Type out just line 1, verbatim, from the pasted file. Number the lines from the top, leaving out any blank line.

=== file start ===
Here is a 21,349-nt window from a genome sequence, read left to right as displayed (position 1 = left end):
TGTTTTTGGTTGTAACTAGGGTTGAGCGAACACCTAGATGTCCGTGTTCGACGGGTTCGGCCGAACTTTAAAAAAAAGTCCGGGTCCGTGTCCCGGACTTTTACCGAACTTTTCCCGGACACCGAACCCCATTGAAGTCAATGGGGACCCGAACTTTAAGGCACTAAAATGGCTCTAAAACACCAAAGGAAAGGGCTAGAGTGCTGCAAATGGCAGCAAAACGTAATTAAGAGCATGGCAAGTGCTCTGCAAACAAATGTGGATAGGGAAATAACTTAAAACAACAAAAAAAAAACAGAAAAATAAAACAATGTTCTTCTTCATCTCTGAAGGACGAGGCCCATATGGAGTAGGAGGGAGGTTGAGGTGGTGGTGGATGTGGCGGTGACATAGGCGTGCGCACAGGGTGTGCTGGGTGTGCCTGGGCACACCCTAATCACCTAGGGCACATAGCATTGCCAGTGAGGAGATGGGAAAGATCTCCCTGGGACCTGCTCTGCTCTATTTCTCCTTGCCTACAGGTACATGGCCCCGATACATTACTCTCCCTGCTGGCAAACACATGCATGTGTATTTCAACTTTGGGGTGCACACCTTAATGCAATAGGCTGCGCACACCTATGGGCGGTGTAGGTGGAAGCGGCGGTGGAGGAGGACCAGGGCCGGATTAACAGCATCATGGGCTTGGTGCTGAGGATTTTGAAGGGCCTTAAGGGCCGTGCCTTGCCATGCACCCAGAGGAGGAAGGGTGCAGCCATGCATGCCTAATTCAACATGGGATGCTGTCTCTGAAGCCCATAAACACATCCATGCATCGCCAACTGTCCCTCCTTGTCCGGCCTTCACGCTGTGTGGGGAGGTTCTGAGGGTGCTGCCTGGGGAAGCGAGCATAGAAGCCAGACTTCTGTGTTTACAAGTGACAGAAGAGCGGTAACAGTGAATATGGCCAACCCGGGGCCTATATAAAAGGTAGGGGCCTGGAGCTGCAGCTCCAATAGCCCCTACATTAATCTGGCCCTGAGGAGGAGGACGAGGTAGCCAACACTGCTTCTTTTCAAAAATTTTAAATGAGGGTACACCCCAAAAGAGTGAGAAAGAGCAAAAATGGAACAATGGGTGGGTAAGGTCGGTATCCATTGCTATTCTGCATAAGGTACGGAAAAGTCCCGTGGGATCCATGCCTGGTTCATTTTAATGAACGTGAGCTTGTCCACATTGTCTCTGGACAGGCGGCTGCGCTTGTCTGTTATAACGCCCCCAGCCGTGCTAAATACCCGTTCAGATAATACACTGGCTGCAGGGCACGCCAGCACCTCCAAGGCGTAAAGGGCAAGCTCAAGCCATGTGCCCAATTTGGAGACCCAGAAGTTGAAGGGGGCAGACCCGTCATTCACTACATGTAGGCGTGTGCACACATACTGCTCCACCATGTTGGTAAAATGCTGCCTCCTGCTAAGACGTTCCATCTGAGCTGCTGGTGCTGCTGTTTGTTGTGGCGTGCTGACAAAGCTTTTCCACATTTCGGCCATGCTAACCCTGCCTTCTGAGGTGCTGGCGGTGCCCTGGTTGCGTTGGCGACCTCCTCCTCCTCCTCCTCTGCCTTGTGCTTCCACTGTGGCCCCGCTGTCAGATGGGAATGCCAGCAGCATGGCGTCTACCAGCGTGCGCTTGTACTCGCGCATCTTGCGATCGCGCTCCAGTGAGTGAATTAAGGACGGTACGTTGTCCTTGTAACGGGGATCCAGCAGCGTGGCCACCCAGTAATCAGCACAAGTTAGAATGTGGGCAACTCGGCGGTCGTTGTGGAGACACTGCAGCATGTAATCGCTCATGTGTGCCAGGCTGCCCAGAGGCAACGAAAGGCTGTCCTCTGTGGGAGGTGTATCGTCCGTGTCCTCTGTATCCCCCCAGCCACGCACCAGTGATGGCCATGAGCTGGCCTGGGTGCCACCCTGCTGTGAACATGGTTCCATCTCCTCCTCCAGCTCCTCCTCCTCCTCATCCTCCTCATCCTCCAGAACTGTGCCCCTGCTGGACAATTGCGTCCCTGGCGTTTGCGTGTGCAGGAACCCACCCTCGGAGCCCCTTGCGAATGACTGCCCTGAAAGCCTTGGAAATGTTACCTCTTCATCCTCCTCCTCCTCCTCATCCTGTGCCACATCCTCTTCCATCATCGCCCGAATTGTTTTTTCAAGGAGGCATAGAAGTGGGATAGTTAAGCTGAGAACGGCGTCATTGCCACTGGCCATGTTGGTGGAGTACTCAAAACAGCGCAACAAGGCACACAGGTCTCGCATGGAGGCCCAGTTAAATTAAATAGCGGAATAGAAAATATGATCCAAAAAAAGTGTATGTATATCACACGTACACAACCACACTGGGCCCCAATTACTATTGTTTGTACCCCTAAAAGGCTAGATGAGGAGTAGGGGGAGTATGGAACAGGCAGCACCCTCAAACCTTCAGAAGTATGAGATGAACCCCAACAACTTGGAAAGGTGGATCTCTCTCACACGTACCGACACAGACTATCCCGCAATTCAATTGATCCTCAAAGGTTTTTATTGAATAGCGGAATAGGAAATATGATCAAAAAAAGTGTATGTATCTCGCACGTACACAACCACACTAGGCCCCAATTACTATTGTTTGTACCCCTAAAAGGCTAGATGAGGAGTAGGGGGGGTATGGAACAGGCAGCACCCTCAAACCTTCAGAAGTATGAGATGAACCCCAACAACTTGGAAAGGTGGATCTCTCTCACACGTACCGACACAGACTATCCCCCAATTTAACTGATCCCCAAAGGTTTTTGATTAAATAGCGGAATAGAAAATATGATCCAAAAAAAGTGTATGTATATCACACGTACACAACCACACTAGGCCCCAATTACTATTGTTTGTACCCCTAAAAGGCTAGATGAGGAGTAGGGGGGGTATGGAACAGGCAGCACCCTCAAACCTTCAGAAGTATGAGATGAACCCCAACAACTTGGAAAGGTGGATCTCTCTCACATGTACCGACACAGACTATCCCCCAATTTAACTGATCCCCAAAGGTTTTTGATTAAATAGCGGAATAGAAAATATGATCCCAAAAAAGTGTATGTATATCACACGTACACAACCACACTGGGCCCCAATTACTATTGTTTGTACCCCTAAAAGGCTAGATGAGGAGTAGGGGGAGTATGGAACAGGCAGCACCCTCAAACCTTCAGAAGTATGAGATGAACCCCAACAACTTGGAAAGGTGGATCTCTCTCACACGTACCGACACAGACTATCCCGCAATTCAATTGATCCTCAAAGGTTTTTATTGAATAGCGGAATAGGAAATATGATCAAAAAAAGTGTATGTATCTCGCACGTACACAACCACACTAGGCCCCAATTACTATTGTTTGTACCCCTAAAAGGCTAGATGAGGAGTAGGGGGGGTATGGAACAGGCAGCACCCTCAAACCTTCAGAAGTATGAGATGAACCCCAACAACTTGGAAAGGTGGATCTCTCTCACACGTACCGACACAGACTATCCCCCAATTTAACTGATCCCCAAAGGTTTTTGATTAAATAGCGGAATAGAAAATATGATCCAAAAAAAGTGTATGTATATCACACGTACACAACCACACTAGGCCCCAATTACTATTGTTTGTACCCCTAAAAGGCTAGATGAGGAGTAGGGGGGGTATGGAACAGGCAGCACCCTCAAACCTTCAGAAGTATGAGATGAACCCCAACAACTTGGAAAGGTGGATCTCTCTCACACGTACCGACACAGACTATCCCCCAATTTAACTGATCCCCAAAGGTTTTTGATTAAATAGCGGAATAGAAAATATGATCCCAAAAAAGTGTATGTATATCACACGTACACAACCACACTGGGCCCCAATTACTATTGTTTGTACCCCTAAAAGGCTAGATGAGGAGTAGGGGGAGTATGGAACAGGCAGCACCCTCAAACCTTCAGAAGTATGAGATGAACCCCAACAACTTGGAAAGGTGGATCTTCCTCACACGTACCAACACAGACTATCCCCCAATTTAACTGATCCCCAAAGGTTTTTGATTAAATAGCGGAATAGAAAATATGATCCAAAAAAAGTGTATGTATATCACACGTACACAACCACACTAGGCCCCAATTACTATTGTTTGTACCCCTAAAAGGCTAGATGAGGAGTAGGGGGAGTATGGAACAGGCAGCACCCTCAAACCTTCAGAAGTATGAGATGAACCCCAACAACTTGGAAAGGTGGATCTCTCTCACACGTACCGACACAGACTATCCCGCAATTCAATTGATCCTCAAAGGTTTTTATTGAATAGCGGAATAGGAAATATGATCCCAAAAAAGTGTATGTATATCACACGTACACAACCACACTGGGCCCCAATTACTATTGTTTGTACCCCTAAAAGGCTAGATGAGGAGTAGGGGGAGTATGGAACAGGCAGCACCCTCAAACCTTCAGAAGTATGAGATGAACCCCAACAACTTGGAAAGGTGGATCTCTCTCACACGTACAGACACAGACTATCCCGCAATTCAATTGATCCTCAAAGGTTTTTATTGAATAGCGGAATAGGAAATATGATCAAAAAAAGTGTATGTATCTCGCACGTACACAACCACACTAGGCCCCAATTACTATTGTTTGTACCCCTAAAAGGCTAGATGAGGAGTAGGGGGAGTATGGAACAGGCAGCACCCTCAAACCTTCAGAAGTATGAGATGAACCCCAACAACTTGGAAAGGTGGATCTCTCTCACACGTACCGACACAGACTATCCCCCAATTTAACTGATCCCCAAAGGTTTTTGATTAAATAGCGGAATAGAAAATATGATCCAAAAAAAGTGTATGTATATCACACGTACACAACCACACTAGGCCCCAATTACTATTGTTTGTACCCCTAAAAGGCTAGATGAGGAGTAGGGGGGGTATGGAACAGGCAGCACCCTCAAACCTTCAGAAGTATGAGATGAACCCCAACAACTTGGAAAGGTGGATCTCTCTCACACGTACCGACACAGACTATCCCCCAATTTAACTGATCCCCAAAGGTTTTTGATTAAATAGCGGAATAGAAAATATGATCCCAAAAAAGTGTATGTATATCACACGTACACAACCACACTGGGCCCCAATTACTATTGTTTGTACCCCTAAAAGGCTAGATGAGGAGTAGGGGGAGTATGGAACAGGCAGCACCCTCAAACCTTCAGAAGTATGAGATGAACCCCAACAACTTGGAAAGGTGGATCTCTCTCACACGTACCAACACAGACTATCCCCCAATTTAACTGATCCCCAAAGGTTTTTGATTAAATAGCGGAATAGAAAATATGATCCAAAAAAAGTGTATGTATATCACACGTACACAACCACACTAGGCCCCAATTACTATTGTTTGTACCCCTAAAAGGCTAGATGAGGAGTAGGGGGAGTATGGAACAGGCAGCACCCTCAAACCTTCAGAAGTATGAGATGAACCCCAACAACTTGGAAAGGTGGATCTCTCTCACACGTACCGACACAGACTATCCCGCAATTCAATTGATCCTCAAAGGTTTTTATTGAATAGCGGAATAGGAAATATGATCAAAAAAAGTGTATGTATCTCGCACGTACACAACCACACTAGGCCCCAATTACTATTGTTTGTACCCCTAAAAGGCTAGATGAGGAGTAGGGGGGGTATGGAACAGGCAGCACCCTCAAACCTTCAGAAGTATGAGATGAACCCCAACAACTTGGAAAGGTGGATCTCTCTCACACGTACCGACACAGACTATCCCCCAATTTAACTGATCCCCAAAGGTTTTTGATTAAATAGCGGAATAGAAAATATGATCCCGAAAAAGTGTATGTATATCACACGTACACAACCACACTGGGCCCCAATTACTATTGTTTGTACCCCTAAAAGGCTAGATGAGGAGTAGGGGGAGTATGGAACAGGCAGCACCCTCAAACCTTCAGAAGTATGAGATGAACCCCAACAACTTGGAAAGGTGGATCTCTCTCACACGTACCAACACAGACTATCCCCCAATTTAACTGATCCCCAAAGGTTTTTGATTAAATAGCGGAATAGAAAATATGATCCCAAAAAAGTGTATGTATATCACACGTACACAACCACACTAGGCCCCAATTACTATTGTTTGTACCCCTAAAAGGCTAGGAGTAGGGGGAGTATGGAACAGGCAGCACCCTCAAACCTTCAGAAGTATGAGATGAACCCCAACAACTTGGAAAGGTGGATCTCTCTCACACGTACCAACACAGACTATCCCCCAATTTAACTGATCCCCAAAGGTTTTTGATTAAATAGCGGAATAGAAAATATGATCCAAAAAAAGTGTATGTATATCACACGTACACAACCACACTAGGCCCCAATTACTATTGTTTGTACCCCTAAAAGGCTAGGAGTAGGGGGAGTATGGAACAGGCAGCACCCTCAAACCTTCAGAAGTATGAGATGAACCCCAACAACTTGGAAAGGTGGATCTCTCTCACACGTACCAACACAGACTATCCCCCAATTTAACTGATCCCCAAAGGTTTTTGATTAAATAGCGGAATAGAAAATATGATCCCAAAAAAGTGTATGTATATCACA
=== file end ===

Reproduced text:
Here is a 21,349-nt window from a genome sequence, read left to right as displayed (position 1 = left end):